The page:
In this review, we visit The Animation Experience at Conservation Station for an updated drawing class.
Did you know that you can probably draw better than you think? Sometimes it takes visiting a class like The Animation Experience at Disney’s Animal Kingdom to learn you have more skills than you realized.
When The Animation Experience at Conservation Station debuted, it was a huge hit. However, that is no surprise to any of us who visited the former Animation Academy at Disney’s Hollywood Studios.
Sadly, that experience closed a while ago in preparation for the addition of Toy Story Land and Galaxy Edge at Hollywood Studios. So when The Animation Experience at Conservation Station was announced for Disney’s Animal Kingdom, it was a welcome change.
Since time miraculously seems to fly, it’s been over two years since the drawing class opened. Therefore, I felt like it was time for an update.
At this point, some of you might be wondering, what exactly is The Animation Experience? In a nutshell, it’s a 25-minute drawing class held multiple times daily.
But really, it’s so much more. You’ll sit in a class-like environment and take instruction from an artist on how to draw a Disney character.
Since this experience is held at Disney’s Animal Kingdom, those characters are usually animals from favorite animated classics. Additionally, the instructors are excellent, providing simple instructions to help you create your own masterpiece.
Here is my very own masterpiece from my first animation class. I know it’s a little lop-sided, but it’s not too bad for someone with few artistic skills. Right?
Before we look at our latest experience, let’s review a few details for The Animation Experience at Conservation Station.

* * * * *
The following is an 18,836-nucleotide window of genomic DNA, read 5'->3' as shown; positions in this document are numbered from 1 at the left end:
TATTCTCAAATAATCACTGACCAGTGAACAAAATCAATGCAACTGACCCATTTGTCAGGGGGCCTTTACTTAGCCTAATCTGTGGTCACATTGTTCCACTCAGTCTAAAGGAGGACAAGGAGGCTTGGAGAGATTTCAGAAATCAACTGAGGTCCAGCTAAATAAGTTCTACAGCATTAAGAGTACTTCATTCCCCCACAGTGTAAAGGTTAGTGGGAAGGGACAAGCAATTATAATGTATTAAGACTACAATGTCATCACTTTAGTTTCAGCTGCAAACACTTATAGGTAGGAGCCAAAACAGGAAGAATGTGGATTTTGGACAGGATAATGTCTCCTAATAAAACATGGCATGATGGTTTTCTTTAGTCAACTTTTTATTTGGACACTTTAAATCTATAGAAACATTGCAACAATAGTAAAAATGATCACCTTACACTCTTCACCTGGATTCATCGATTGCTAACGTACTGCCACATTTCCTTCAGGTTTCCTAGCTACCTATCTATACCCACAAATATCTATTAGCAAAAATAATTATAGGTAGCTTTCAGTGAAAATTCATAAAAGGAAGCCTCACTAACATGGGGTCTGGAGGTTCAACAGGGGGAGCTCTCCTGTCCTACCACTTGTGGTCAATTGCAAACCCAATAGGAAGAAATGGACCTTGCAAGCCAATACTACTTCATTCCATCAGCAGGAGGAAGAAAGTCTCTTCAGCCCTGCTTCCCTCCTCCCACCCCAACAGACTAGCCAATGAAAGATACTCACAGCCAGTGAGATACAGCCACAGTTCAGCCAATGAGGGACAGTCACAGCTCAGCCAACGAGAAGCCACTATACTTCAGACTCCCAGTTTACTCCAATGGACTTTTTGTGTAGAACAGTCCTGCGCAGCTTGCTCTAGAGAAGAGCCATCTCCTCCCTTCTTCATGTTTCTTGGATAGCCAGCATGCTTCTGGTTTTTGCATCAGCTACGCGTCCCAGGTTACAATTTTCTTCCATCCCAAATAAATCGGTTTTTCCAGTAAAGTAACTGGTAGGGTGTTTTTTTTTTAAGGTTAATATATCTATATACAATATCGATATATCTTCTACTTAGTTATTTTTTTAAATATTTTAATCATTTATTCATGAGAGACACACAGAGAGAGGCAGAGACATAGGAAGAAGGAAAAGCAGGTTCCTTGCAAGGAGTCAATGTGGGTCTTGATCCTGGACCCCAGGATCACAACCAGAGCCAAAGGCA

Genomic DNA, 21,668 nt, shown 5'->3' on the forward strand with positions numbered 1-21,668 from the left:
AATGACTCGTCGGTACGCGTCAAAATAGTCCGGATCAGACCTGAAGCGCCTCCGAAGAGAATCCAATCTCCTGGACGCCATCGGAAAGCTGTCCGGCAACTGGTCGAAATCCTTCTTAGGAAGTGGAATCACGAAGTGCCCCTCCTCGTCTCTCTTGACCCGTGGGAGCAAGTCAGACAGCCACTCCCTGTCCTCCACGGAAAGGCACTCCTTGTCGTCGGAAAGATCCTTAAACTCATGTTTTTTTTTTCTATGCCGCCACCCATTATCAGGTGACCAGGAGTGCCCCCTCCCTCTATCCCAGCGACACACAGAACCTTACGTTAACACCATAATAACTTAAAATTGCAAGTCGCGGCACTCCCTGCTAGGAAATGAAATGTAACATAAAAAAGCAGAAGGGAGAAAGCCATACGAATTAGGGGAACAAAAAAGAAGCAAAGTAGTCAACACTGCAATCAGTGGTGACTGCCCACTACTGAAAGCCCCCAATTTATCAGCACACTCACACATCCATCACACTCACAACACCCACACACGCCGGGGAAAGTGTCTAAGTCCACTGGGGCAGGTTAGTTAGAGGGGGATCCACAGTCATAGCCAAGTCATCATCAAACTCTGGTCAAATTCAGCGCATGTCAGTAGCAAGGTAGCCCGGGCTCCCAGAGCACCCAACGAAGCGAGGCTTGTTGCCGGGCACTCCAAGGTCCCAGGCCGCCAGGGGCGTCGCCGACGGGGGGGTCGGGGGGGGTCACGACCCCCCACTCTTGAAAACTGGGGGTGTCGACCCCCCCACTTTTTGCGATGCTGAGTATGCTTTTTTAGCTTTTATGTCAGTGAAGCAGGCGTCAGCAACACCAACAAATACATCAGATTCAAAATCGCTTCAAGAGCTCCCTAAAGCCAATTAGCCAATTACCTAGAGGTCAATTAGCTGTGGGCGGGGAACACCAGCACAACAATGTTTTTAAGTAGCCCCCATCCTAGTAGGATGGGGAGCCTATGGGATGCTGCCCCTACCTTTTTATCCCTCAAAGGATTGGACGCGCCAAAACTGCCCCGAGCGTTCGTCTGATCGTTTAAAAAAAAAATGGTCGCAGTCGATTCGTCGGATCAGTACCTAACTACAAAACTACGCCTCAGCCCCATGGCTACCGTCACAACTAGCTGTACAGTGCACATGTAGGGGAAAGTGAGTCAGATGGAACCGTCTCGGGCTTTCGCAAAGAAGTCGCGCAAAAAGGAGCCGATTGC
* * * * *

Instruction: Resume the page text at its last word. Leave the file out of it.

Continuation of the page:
|The Animation Experience||Animal Kingdom|
Conservation Station at Rafiki’s Planet Watch
Disney Height Requirement:
Class Room Environment
Anyone who has an interest in art.
|You get to keep your drawing. It might turn out better than expected.|
Animation Experience at Animal Kingdom
The Animation Experience at Conservation Station requires going a little out of the way to access. Honestly, I find the names of the different areas downright confusing to explain.
First, you’ll start in Harambe in the area behind Kilimanjaro Safaris. There you’ll see a large sign that says Rafiki’s Planet Watch.
The Animation Experience is located inside Conservation Station at Rafiki’s Planet Watch. You’ll walk down the path and take the next train to the area.
Animal Kingdom’s Wildlife Express Train runs every 5-10 minutes. So there shouldn’t be a long wait for the next train to arrive.
When you get to Rafiki’s Planet Watch, you’ll walk down a pathway to Conservation Station. You’ll see the first entrance, which only leads to the restrooms. However, it is important to know where the restrooms are since this area is isolated from the rest of the park.
You’ll walk past this entrance and the Affection Section petting zoo until you see another entrance. At this secondary entrance, you’ll immediately run into the waiting area for the Animation Experience.
Times for each class are posted in several locations. You can also check the My Disney Experience app on the day of your visit for the exact times.
Most will want to plan The Animation Experience into their day. For instance, if you head up to Rafiki’s Planet Watch at 2:25 p.m., you won’t get there in time to make the 2:30 p.m. class.
So you would have to wait until the class at 3:15 p.m. That means you would have nearly 45 minutes to wait for the next class.
Unless your children love the petting zoo, there isn’t much more to do in the area. Also, there are no food vendors here, which means there’s no option to pick up a snack other than a few bottled drinks in the small gift shop.
Additionally, Rafiki’s Planet Watch closes earlier than the rest of the park. If you wait until the last class, you’ll be on the last train back to Harambe.
After the class, the instructor encourages everyone to head back to the train. From my experience, you won’t leave the area until every guest has boarded the train.